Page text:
Porträt Prof. Dr. Brendler, Vinzenz; FWOA

Prof. Dr. Vinzenz Brendler

Head of Department
Thermo­dynamics of Actinides
Phone: +49 351 260 2430

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Actinide thermodynamics department

Image: FWOA department image ©Copyright: Prof. Dr. Vinzenz Brendler


The research topics of the Department of Actinide Thermodynamics within the Institute of Resource Ecology are clustered around the determination of thermodynamic (and kinetic) parameters, their evaluation, processing, storage in respective databases and utilization for geochemical modeling. From a chemical point of view the focus is set on heavy metal contaminants, namely long-lived radionuclides. Their environmental fate, including migration and entrance into the food chain is of paramount societal concern.  Respective precaution, detoxification, separation and remediation measures need to be designed on the basis of a mechanistic understanding of all relevant physico-chemical processes. Then in turn a realistic, i.e. precise and robust forecast of their dissemination in geo- and biosphere and the risk involved for human health becomes possible.

Whereas the thermodynamic of aquatic species is often quite well understood, the picture is different for surface processes such as surface complexation, ion exchange, mineral transformation and surface precipitation - all of them considered important retardation mechanisms in complex environmental systems. With respect to solid phases research primarily deals with those minerals dominati

ng most rocks and soils. Prominent examples are the rock-forming constituents of crystalline rocks such as quartz, feldspars and mica, or alumosilicates such as kaolinite, illite, or montmorillonite. Engineered systems of interest are iron minerals and cementitious compounds.

Based on own investigations but also strongly embedded in the research topics of other departments (namely Surface Processes, Chemistry of the f-Elements,  Molecular Structure and Biogeochemistry) the identification of (surface) species and development of molecular models lays the foundation of realistic sets of species and their reaction equations - usually called model development. In a second step formation constants and other thermodynamic parameters are determined through experimental series under varying boundary conditions like pH, redox potential, ionic strength, temperature or CO2 partial pressure. This allows for the parameterization of the models derived afore. Species sets, reactions and parameters then support the compilation of respective geochemical databases providing required for the assessment of the macroscopic migration behavior of the long-lived radionuclides. Respective codes are shared with the department of Reactive Transport, where the team also provides many aspects of surface characterizations needed for our own model development. Another overarching goal is a tiered approach towards upscaling from the nano- to the macro scale, bridging the distance between atomistic investigations and the large scale prognostics required e.g. in performance assessment of nuclear waste repositories and covering distances of several km over up to one million years.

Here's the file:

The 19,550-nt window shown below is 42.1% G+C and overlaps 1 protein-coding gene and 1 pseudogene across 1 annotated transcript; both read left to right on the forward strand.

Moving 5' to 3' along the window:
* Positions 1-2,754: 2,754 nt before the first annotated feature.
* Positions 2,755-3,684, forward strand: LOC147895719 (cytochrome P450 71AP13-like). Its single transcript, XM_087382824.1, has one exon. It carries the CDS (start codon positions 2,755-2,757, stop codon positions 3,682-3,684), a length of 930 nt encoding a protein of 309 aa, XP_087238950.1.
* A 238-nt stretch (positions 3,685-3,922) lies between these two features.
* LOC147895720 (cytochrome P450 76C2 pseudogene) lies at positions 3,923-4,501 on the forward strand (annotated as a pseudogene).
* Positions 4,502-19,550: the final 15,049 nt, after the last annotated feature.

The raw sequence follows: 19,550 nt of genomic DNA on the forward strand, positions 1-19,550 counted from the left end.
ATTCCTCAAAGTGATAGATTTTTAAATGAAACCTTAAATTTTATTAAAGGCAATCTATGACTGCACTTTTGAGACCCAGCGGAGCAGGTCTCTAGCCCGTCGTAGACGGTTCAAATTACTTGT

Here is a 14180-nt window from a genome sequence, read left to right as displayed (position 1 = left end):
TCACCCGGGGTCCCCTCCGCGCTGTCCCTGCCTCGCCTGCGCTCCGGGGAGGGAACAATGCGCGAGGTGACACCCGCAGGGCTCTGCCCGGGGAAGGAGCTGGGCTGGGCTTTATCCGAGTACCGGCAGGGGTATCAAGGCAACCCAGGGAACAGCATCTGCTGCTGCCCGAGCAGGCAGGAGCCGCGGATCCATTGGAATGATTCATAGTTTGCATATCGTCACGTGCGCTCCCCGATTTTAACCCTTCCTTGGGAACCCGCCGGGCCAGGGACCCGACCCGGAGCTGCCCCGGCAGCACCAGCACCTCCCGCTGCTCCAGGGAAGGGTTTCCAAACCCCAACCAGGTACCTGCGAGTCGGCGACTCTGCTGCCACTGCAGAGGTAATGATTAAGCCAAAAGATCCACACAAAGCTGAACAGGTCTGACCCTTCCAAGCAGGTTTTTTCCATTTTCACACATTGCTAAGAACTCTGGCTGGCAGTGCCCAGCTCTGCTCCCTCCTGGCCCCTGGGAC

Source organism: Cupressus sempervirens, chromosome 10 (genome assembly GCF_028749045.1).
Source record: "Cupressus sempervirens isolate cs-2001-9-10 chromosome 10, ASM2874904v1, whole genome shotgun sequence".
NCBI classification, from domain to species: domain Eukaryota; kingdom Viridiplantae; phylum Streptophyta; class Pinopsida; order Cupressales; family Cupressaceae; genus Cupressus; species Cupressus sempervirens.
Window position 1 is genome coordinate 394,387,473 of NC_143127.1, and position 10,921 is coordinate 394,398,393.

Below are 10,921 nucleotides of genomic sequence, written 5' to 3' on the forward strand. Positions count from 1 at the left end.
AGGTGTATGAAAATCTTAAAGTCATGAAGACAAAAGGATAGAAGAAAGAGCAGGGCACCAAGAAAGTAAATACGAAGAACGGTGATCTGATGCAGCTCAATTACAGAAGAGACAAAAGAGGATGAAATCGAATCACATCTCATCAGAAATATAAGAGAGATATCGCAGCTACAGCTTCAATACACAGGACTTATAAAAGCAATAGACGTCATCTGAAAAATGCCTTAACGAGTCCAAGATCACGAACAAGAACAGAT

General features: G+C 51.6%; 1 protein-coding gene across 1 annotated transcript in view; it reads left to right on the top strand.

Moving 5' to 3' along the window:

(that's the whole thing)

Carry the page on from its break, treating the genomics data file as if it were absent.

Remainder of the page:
The actual major research topics of our department can be su

mmarized as follows:

Latest publication

Natural and synthetic plagioclases: Surface charge characterization and sorption of trivalent lanthanides (Eu) and actinides (Am, Cm)

Lessing, J.; Neumann, J.; Lützenkirchen, J.; Bok, F.; Moisei-Rabung, S.; Schild, D.; Brendler, V.; Stumpf, T.; Schmidt, M.

The environmental fate of radiotoxic actinides is controlled by their interactions with feldspars. Here, the sorption of trivalent minor actinides (Am, Cm) and their rare earth analogue Eu onto synthetic pure Ca-feldspar (anorthite) and natural plagioclases of different Ca contents is investigated, covering ranges of [M3+] (52 nM–10 μM), solid-liquid ratios (1–3 g/L), pH (3–9), and ionic strengths (0.01–0.1 M NaCl) under both ambient and CO2-free conditions. The zeta potential shows an unusual increase and charge reversal between pH 4 and 7 with increasing amount of Ca and Al in the feldspar crystal lattice, which is likely connected to adsorption and/or surface precipitation of dissolved Al3+. Streaming potential measurements yield (de)protonation constants for anorthite surface sites of log K- = -6.94 ± 0.38 and log K+ = +6.84 ± 0.38. Batch sorption data shows strong immobilization of M3+ by plagioclases at mildly acidic and basic pH. Time-resolved laser fluorescence spectroscopy using Cm indicates the formation of an inner-sphere complex and its two hydrolyzed forms. The complex reactivity of dissolved Al3+ at the plagioclase-water interface severely complicated the development of a surface complexation model, emphasizing the need for additional research in this area.

Keywords: Ca-feldspar; Anorthite; Sorption; Trivalent metal ions; TRLFS; Surface Complexation Model; Charge Reversal



NameBld./Office+49 351 260Email
Prof. Dr. Vinzenz Brendler801/P2502430


NameBld./Office+49 351 260Email
Dr. Frank Bok801/P2023551
Rodrigo Castro
Viktor Dück801/P3063241
Alexandra Duckstein801/P1532774
Dr. Stephan Hilpmann801/P3062860
Dr. Jerome Kretzschmar801/P2073136
Dr. Elmar
Dr. Solveig Pospiech801/P2052011
Dr. Anke Richter801/P2022426
Dr. Katja Schmeide801/P2082436
Salim Shams Aldin Azzam801/P3482386
Claudia Sieber801/P2542251
Susanne Zechel801/P3523328



NameBld./Office+49 351 260Email
Dr. Harald Foerstendorf801/P2513664


NameBld./Office+49 351 260Email
Sabrina Beutner801/P2032429
Tim Gitzel801/P3162025
Dominik Goldbach801/P2033198
Karsten Heim801/P2012434
Sylvia Schöne801/P2033198